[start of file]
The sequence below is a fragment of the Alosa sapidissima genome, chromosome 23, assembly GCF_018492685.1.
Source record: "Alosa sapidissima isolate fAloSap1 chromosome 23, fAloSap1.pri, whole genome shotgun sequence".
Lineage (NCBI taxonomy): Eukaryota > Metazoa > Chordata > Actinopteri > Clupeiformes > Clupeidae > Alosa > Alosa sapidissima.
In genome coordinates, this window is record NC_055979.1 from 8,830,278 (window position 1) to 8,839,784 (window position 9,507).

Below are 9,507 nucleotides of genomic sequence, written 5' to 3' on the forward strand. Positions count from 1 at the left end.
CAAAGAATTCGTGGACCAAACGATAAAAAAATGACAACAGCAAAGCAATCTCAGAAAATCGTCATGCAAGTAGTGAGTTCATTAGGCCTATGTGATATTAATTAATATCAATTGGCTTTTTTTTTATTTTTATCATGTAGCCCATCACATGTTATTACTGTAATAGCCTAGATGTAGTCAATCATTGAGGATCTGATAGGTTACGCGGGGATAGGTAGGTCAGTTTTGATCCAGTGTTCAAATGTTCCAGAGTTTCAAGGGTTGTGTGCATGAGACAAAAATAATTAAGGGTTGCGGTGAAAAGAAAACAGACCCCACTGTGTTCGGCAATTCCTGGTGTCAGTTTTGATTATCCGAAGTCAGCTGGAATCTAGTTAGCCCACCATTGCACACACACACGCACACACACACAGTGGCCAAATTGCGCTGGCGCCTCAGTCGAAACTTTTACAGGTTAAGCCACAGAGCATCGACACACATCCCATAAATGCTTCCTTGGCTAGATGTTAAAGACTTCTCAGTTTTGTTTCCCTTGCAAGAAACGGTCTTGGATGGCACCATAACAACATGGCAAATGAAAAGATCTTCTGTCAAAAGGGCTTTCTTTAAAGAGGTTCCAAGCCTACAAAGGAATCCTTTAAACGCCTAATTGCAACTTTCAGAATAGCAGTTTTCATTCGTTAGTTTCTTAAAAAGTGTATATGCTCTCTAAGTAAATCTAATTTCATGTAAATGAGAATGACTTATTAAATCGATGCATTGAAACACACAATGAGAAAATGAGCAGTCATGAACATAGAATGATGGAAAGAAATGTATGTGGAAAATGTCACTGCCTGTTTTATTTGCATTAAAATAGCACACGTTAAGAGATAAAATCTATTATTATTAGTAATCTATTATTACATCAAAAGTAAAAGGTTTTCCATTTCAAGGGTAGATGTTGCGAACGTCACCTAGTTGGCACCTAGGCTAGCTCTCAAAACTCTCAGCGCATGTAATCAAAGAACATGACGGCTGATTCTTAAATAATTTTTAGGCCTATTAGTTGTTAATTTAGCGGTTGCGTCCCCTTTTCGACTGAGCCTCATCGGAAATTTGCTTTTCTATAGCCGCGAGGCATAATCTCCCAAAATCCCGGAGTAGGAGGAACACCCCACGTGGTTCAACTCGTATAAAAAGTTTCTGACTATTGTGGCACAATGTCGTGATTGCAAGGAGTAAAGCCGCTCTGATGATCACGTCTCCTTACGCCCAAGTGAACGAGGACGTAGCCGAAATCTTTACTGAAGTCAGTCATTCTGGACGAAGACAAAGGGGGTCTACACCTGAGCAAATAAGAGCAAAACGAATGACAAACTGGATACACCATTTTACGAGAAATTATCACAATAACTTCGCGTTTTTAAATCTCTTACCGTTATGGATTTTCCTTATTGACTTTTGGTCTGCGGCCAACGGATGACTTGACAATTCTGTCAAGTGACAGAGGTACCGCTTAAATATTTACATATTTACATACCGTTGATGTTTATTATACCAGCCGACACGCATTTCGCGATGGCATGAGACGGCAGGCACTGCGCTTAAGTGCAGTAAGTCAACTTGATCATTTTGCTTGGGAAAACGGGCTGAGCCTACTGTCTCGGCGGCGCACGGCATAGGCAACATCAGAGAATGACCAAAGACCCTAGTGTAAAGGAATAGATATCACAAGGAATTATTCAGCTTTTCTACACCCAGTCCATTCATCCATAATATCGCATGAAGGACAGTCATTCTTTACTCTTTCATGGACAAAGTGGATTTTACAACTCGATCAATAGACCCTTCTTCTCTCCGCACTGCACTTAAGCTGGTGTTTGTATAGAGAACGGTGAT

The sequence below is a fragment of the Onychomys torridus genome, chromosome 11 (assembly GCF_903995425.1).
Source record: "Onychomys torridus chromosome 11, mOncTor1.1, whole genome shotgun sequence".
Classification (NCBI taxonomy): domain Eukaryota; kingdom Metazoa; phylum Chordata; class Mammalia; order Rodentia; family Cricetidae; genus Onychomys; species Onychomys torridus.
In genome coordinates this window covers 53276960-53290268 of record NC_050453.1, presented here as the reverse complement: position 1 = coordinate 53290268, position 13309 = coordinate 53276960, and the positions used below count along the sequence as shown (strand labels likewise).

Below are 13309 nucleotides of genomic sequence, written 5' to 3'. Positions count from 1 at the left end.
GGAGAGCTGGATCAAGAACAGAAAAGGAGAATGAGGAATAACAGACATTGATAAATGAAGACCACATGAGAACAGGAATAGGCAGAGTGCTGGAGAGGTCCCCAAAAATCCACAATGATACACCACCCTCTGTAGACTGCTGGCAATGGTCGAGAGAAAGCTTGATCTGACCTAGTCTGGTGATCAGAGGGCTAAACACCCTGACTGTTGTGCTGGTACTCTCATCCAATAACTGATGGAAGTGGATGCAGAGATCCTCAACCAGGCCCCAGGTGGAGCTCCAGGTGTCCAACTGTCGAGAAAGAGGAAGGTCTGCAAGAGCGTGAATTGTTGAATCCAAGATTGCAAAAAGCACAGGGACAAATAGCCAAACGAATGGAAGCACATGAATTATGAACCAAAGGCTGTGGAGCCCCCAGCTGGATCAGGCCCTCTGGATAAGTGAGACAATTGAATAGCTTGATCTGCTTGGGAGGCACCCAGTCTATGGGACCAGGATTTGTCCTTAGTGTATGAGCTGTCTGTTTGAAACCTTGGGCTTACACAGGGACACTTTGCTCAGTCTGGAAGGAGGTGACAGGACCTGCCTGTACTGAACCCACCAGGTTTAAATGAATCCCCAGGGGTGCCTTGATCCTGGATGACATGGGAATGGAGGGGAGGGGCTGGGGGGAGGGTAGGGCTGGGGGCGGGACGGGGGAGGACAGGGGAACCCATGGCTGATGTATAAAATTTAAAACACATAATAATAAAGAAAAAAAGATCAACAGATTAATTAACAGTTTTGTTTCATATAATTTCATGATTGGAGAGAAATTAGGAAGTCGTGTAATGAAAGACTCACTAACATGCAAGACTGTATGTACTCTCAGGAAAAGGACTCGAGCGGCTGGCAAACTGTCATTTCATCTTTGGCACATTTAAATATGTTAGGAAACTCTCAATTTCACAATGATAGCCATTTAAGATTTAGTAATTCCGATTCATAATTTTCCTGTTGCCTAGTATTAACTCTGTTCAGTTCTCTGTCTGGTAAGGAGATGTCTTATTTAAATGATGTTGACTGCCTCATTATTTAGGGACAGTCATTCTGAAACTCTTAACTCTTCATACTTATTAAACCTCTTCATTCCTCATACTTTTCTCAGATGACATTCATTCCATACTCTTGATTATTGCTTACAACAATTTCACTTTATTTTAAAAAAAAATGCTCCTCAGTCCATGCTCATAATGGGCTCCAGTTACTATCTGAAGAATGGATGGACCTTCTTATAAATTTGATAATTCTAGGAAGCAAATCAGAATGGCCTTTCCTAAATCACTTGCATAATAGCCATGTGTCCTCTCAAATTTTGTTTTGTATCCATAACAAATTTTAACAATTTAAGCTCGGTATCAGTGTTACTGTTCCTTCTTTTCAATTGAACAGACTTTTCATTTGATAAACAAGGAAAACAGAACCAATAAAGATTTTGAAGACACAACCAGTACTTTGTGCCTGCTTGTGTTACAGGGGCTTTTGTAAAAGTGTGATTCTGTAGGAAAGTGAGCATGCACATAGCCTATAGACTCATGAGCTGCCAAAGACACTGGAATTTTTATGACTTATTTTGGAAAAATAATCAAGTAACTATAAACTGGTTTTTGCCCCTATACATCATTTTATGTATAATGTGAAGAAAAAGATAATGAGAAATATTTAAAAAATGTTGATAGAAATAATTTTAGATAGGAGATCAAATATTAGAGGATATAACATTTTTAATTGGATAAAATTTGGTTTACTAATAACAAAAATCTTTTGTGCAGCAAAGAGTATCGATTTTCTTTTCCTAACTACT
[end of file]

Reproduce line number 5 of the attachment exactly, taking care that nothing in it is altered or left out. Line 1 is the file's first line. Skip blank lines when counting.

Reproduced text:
Below are 9,507 nucleotides of genomic sequence, written 5' to 3' on the forward strand. Positions count from 1 at the left end.